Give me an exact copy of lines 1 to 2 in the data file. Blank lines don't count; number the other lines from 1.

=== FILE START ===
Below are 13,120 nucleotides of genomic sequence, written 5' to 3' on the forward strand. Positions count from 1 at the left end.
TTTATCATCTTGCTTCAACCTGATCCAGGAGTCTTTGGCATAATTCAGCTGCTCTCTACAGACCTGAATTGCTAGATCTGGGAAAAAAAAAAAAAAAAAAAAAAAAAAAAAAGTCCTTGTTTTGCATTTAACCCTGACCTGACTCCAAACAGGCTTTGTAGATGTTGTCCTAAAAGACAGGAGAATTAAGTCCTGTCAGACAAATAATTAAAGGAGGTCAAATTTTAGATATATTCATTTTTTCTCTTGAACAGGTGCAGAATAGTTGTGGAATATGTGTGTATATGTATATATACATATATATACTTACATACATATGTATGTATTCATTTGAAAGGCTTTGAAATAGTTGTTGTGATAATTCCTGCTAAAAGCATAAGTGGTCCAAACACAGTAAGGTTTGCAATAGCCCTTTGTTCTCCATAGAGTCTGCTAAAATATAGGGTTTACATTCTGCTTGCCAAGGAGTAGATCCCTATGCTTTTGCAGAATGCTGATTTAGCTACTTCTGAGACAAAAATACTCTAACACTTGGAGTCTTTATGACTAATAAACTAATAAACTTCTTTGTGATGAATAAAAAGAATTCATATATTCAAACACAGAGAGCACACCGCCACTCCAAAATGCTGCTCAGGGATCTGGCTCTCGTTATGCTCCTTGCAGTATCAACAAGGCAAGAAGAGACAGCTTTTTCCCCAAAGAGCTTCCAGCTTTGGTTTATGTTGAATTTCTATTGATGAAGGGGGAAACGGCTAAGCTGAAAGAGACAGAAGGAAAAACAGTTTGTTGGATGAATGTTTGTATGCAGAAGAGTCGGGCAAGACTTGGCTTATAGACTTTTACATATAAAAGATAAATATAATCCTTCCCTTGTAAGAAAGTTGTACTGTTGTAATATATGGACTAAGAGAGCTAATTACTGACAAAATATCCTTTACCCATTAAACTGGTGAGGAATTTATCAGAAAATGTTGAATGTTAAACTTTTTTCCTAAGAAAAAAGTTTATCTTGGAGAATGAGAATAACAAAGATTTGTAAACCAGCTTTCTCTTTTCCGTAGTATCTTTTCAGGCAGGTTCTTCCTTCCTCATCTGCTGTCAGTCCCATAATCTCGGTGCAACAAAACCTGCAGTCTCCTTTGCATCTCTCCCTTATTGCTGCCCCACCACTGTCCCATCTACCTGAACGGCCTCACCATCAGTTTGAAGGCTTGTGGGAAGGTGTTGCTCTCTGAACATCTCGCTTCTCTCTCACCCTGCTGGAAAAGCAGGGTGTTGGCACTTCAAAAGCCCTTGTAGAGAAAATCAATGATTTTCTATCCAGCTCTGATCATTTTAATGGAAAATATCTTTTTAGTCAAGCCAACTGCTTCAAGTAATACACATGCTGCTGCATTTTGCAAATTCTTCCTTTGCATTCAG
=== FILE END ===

Below are 13,120 nucleotides of genomic sequence, written 5' to 3' on the forward strand. Positions count from 1 at the left end.
TTTATCATCTTGCTTCAACCTGATCCAGGAGTCTTTGGCATAATTCAGCTGCTCTCTACAGACCTGAATTGCTAGATCTGGGAAAAAAAAAAAAAAAAAAAAAAAAAAAAAAGTCCTTGTTTTGCATTTAACCCTGACCTGACTCCAAACAGGCTTTGTAGATGTTGTCCTAAAAGACAGGAGAATTAAGTCCTGTCAGACAAATAATTAAAGGAGGTCAAATTTTAGATATATTCATTTTTTCTCTTGAACAGGTGCAGAATAGTTGTGGAATATGTGTGTATATGTATATATACATATATATACTTACATACATATGTATGTATTCATTTGAAAGGCTTTGAAATAGTTGTTGTGATAATTCCTGCTAAAAGCATAAGTGGTCCAAACACAGTAAGGTTTGCAATAGCCCTTTGTTCTCCATAGAGTCTGCTAAAATATAGGGTTTACATTCTGCTTGCCAAGGAGTAGATCCCTATGCTTTTGCAGAATGCTGATTTAGCTACTTCTGAGACAAAAATACTCTAACACTTGGAGTCTTTATGACTAATAAACTAATAAACTTCTTTGTGATGAATAAAAAGAATTCATATATTCAAACACAGAGAGCACACCGCCACTCCAAAATGCTGCTCAGGGATCTGGCTCTCGTTATGCTCCTTGCAGTATCAACAAGGCAAGAAGAGACAGCTTTTTCCCCAAAGAGCTTCCAGCTTTGGTTTATGTTGAATTTCTATTGATGAAGGGGGAAACGGCTAAGCTGAAAGAGACAGAAGGAAAAACAGTTTGTTGGATGAATGTTTGTATGCAGAAGAGTCGGGCAAGACTTGGCTTATAGACTTTTACATATAAAAGATAAATATAATCCTTCCCTTGTAAGAAAGTTGTACTGTTGTAATATATGGACTAAGAGAGCTAATTACTGACAAAATATCCTTTACCCATTAAACTGGTGAGGAATTTATCAGAAAATGTTGAATGTTAAACTTTTTTCCTAAGAAAAAAGTTTATCTTGGAGAATGAGAATAACAAAGATTTGTAAACCAGCTTTCTCTTTTCCGTAGTATCTTTTCAGGCAGGTTCTTCCTTCCTCATCTGCTGTCAGTCCCATAATCTCGGTGCAACAAAACCTGCAGTCTCCTTTGCATCTCTCCCTTATTGCTGCCCCACCACTGTCCCATCTACCTGAACGGCCTCACCATCAGTTTGAAGGCTTGTGGGAAGGTGTTGCTCTCTGAACATCTCGCTTCTCTCTCACCCTGCTGGAAAAGCAGGGTGTTGGCACTTCAAAAGCCCTTGTAGAGAAAATCAATGATTTTCTATCCAGCTCTGATCATTTTAATGGAAAATATCTTTTTAGTCAAGCCAACTGCTTCAAGTAATACACATGCTGCTGCATTTTGCAAATTCTTCCTTTGCATTCAG